Statement by Agriculture Secretary Tom Vilsack on Rural America at a Glance, 2015 Edition

Statement by Agriculture Secretary Tom Vilsack on Rural America at a Glance, 2015 Edition WASHINGTON, Nov. 30, 2015—Agriculture Secretary Tom Vilsack today released the following statement on Rural America At A Glance, 2015 Edition, an annual report by USDA's Economic Research Service: "Today's report reflects a rural America on the road to recovery. Rural employment has increased; rural population decline did not increase over the past year and some rural counties have seen population growth; and the rural child poverty rate has declined by one percentage point. These trends are promising. "The report also demonstrates the continued need for targeted investments in rural people and places. USDA's nutrition programs, the StrikeForce Initiative for Rural Growth and Opportunity, and the Rural Impact effort, which focuses on a multi-generational approach to public and private investments in rural families and communities, work together to address persistent rural poverty, particularly among children. At the same time, the Administration continues to look for innovative ways to spur rural job and business growth, including expanding access to credit and capital through USDA's Rural Infrastructure Opportunity Fund and the Rural Business Investment Companies, and the Small Business Administration's commitment to increasing credit to rural small businesses by $2 billion. "Collectively, these investments work to attract and retain a talented rural labor force, make rural communities more competitive, and support the businesses and families that call America's rural areas home." The Rural America at a Glance, 2015 Edition report can be viewed at To see how USDA has invested in rural communities across the country, visit #

Resilience in New Mexico Agriculture

Editors note: It is not to late you can just show up on Wednesday and register on site. However you should call NM first so they can adjust the head count for lunch. I know the timing is hard but I think this meeting will be worth while but it hinges on REAL agriculture producers attending. Resilience in New Mexico Agriculture The New Mexico State University Cooperative Extension Service and New Mexico First will hold a series of regional meetings designed to bring together a diverse group of agriculture stakeholders to identify industry trends, challenges, and solutions. Why? A resilient New Mexico food and agriculture system capable of withstanding new challenges and advancing to new successes will require both a strong export-oriented commodity agriculture sector and a robust local food system of small and medium-sized family farms and ranches. These meetings will kick off a series of events that will lead to a statewide resiliency plan that will: • Create common ground regarding food and agriculture policies • Generate ideas for more economic value for producers and economic vitality for communities • Develop strategies to support young people who want to stay with or get back into agriculture • Address water, land-use, climate and economic challenges facing the agricultural industry • Support agriculture’s contributions to health-related solutions for consumers and communities • Contribute to worker, consumer, and community welfare Who should attend? • Farmers and ranchers • Commercial producers & marketers (e.g., process, store, distribute or market agricultural products) • Educators & researchers • Government employees (e.g., extension agent, water and environmental policy, food safety, etc.) • Financial lenders & grant makers (e.g., banker or philanthropist) • Advocates • Policymakers • Consumers A local regional meeting will be held at the following: Roswell December 2, 2015 Check-in: 9AM Meeting: 9:30AM-12PM Lunch: 12PM Roswell Convention & Civic Center 912 N. Main St. Roswell, NM Agenda: Welcome Meeting Overview Table Group Discussions: Trends, Challenges, and Solutions Full Group Review: Prioritize Solutions Closing Lunch will be served To Register: There is no registration fee, but space is limited and food needs to be ordered, so reserve your seat now! Please go to the following link to register for the event: Confirmation/Cancellation Registrants will receive confirmation materials by email. Space is limited at each meeting, therefore if you find you cannot attend, please send someone in your place, or let us know so we can give your seat to someone on the waiting list (New Mexico First - 505-225-2140). For Additional Information Please contact: Sandra Barraza at the Chaves County Extension Office in Roswell at 575-622-3210 or New Mexico First in Albuquerque at 505-225-2140 or your Local County Agent.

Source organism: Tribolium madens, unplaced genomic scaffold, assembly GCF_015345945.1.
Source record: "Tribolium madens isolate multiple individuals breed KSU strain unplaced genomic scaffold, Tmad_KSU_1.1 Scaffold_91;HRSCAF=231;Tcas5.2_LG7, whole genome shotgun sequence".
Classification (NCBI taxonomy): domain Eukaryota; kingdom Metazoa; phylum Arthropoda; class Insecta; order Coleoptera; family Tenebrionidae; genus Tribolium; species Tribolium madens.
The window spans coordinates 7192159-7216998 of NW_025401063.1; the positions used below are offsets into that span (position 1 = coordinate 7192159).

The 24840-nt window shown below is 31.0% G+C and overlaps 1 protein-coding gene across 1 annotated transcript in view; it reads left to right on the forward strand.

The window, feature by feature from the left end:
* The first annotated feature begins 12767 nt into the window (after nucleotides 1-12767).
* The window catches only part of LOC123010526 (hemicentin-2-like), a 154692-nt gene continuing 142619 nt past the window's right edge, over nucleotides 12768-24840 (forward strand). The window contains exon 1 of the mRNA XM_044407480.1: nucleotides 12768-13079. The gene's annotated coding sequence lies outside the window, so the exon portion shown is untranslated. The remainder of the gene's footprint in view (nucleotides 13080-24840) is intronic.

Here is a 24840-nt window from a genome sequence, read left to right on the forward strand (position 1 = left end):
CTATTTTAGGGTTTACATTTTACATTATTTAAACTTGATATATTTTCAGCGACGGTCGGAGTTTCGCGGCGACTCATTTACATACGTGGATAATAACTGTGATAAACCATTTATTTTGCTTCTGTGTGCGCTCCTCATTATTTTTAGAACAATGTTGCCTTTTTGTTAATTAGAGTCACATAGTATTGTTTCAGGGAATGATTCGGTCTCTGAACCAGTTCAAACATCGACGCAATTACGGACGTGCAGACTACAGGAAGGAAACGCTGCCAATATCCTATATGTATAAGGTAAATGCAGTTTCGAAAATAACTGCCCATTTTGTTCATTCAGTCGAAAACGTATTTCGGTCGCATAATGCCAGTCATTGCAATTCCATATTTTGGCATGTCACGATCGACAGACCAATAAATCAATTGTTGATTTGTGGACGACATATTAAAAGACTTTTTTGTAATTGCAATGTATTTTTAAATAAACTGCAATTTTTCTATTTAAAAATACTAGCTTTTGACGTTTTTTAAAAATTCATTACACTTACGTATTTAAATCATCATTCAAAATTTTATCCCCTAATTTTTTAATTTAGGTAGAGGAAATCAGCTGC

Webinar: Increasing Health Insurance Marketplace Open Enrollment

Webinar: Increasing Health Insurance Marketplace Open Enrollment Tuesday, December 8, 2015 | 2–3:30 p.m. Eastern Time SAMHSA's Center for Substance Abuse Treatment (CSAT), in collaboration with the Office of National Drug Control Policy (ONDCP), invites you to join an important webinar to discuss health insurance enrollment during the 2015–2016 open enrollment period for the state Health Insurance Marketplaces. The webinar will explore “how to” examples for expansion and nonexpansion states targeting prevention, treatment, and recovery in community-based organizations. Specific attention will be given to strategies for enrolling individuals with substance use disorders. The webinar will draw upon the expertise of several national and community-based recovery organizations to discuss the ways in which they are addressing the specific needs of individuals with substance use conditions. The goals are to help individuals understand and enroll in health insurance coverage to gain access to needed care. Speakers include: • Kana Enomoto, Acting Administrator, SAMHSA • Michael Botticelli, Director, ONDCP, The White House • Tom Hill, Acting Director, CSAT, SAMHSA Register for the Webinar